My love for Jim Steranko’s work started a little differently than for most Steranko fans.
When I was a kid, my super-supportive dad fielded my passion for comic book by finding the things he liked so we could share them. The Phantom and Prince Valiant were longtime favorites of his, but he’d soon come to really enjoy series like Jonah Hex and Master of Kung Fu.
We both liked Steranko’s artwork. One day he surprised me by ordering Steranko’s History of Comics. I immediately devoured it. Then he subscribed to Steranko’s Comixscene (which soon become Mediascene). But when I read it, I was perplexed by the peculiar cutouts. Turns out, my mom had intercepted it from the mailbox, and took her scissors to essentially censor all the sexy pictures from it.
Soon after, Steranko’s The Supergirls arrived – which were gorgeous Steranko pinups, mostly topless, of women in superhero costumes. That one was hidden from me for about 25 years.
So it’s particularly fascinating to me the J. David Spurlock explained to me that he’s done 25 projects with Jim Steranko over the past 25 years.
25 Years with Steranko (10 times as long as Stan)
I was a panelist on the Vanguard Panel at this year’s San Diego Comic-Con. It was a lot of fun and I really enjoyed hearing the stories from fellow panelists Steve Geppi and Mark Texiera. I asked publisher J. David Spurlock about his long association with Steranko.
“I’m happily celebrating a quarter-century of working with the great, Steranko!” said J. David Spurlock. “As Jim said to SyFy on his birthday in 2017, ‘JDS and I first connected way back in ’72, when I founded and managed Marvel’s official fan club, FOOM! And we’ve had plenty of adventures since.’ Yes, I was one of the kids who entered the FOOM “Create a Character” contest and almost a decade later, I sent Jim a review copy of my first comics mag BADGE for Mediascene/Prevue. But we actually started working with each other with consultations and brainstorming for my publication Tales From the Edge, and me doing photo correction for the last days of his Prevue mag in ’93; followed by me teaching him Photoshop by phone and our first convention, Dragon*Con in ’94. Jim only did about one —or two— conventions per year in those days and referred to his comics career as his “mis-spent youth.”
“But by the time in ’96 that I moved to, about an hour’s drive from him in New Jersey, I started getting those numbers up and was central to getting him back to the world famous San Diego Comic-Con after an 18-year hiatus!” said Spurlock. “Though I’ve produced more Steranko items than any other publisher in the last 25 years, sadly, I fell far short of my personal goal of, one per year.”
“I got a little kick recently when someone said I’d worked with Jim about 10 times as long as Stan Lee did. So I dug up some dates on that: Steranko worked fairly regularly with Stan for Marvel from Strange Tales #151 (Dec. 1966) to Captain America (#113 May, 1969) — 2½ years. After that he popped back in for 7 pages in Tower of Shadows #1 (Sept. 1969) & 7 pages in Our Love Story #5, Feb. 1970).”
:About 3 years later Roy Thomas got Steranko to do about a dozen covers & Jim launched the FOOM fan club — all together, a short-but-sweet 3 or 4-month Steranko-Marvel revival.”
“Here’s a nice inscription I got from Jim four years back,” said Spurlock.
Thanks for the memories, Jim.
— Sancho (aka JDS)
OVER 25 PROJECTS that Spurlock has worked with STERANKO on in 25 years. (Most of them are via Vanguard)
1) Amazing World of Carmine Infantino by Infantino, Spurlock, Kubert & Steranko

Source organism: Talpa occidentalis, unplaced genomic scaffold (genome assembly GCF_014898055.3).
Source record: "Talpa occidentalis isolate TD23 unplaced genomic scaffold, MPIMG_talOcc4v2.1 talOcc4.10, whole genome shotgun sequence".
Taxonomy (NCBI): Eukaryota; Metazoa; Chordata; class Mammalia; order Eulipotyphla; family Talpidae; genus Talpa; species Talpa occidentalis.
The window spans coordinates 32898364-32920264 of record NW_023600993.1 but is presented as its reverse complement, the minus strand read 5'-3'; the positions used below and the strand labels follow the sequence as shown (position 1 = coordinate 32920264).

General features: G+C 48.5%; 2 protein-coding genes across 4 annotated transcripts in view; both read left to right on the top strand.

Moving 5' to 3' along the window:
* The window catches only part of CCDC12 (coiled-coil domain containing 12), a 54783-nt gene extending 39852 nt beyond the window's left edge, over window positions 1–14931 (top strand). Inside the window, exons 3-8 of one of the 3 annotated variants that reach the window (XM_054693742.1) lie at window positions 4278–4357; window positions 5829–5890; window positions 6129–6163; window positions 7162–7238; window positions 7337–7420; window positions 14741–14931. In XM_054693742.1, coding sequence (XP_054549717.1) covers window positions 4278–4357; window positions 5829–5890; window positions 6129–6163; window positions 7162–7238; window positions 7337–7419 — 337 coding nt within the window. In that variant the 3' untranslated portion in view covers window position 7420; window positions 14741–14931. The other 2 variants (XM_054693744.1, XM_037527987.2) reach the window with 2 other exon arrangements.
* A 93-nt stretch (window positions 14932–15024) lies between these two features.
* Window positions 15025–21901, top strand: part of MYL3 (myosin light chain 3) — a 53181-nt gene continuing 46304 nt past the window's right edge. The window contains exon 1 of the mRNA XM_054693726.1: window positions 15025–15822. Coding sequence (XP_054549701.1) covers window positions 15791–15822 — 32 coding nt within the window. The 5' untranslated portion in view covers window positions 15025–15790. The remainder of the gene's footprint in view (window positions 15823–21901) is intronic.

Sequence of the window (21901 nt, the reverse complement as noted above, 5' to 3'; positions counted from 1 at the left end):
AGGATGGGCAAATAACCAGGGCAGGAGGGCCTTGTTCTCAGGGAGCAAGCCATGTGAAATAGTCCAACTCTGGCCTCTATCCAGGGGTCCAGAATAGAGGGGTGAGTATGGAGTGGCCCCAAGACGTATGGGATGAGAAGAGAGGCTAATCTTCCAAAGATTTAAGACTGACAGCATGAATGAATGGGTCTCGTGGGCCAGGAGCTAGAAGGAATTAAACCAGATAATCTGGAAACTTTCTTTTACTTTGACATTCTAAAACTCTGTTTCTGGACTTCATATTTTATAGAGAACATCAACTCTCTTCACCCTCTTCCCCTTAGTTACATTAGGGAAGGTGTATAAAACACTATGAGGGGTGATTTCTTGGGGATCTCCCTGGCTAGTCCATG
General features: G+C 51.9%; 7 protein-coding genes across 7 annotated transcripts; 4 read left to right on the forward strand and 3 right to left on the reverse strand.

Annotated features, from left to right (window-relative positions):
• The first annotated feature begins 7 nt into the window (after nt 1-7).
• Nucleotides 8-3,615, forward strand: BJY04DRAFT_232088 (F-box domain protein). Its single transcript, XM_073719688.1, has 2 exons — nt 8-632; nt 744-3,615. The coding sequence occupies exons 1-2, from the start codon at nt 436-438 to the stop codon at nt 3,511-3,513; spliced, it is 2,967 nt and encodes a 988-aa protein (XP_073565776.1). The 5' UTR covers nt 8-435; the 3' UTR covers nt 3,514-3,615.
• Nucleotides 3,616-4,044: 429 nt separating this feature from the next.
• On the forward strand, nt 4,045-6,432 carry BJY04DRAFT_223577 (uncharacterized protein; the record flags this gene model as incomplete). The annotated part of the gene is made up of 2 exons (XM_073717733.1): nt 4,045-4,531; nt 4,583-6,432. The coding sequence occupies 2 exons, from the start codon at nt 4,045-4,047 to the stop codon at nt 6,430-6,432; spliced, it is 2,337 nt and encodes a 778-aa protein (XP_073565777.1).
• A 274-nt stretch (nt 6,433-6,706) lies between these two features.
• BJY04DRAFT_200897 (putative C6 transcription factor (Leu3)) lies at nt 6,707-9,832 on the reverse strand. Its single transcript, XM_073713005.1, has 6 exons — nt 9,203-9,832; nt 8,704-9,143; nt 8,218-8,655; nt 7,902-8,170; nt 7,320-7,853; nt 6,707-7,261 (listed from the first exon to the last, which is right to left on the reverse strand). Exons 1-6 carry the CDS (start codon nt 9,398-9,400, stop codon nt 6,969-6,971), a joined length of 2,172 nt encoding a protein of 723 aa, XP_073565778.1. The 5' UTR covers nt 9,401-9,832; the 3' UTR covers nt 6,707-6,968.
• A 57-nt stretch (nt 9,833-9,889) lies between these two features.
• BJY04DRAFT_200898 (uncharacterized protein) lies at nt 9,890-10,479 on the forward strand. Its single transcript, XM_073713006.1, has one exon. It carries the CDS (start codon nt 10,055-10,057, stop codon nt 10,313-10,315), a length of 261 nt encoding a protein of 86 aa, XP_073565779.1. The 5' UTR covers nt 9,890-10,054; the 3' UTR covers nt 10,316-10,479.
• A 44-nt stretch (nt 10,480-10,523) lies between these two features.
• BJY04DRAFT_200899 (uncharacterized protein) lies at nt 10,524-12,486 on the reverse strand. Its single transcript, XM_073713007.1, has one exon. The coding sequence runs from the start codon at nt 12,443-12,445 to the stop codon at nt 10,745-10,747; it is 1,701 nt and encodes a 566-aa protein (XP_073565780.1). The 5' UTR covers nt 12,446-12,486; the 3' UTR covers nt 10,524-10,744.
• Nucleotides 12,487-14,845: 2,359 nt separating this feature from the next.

2) Art Of Paul Gulacy: Spies Vixens & Masters of Kung Fu by Michael Kronenberg, J. David Spurlock & Jim Steranko (This is one of my favorites!)
3) Domino Lady: The Complete Collection by Lars Anderson & Steranko (edited by Spurlock)
4) Famous Monster Movie Art of Basil Gogos (photo of JS with BG)
5) Paintings of J. Allen St.John (Steranko cover design assistance)
6) Graphic Print Of Darkness (signed Steranko art litho)
7) John Buscema Sketchbook — Steranko historic essay
8) Space Cowboy 2001 — Steranko pin-up
9) The Victorian #1 and related poster & special editions color separations, press check, supervision etc by Spurlock (P-F Press)
10) Spawn Of The Dragon by Steranko art print litho
11) Spirit Of America — Steranko art print litho
12) Steranko 2007 Calendar-Portfolio
13) Steranko Art Noir – Spurlock, de la Calle, Chabon (2002)
14) Steranko Graphic Prince of Darkness – Spurlock & Steranko (1998)
15) Tales From The Edge #13: “Strange Requiem” overview of Steranko Strange Tales innovations by Spurlock (1998)
16) Pat Boyette Nightstand Chillers – short Steranko essay
17) Tales From The Edge 10th Anniversary book – cover, “Frogs,” plus a unique essay by Steranko about Frogs
18) Visual Storytelling: Art & Technique (2003) Steranko essay & Coppola Dracula storyboards.
19) Wally Wood Sketchbook (2000) Essay on Wood
20) Wizard King I, King of World by Wood – Steranko logo
21) Comic Book Artist magazine #2: Spurlock essay on Steranko ’72-’73 return to Marvel
22) Lots of ads for the above plus ads and lots of production work on unreleased projects including Red Tide, Ultimate Steranko, HyperType, Steranko Seminar DVD, etc
23) Conspiracy of the Planet of The Apes cover – Archaia Entertainment
24) The Spider: Robot Titans of Gotham cover – Baen Books
25) Various convention program covers & posters
26) How To Draw Chiller Monsters by Spurlock, w/ Steranko art & essay on the effect of color on composition + Coppola Dracula storyboards (WG, 2011).
27) Wally Wood Strange Worlds: Steranko color & type design on PB cover
And now Spurlock is planning to celebrate, and revisit the legendary Dallas Fantasy Fair with a reboot. This November, the fair will return to Dallas with an impressive list of guests. More information can be found here; https://www.facebook.com/DallasFantasyFair.INFO/
PS- I hope my brother who lives in Dallas, Colin, has it on his calendar!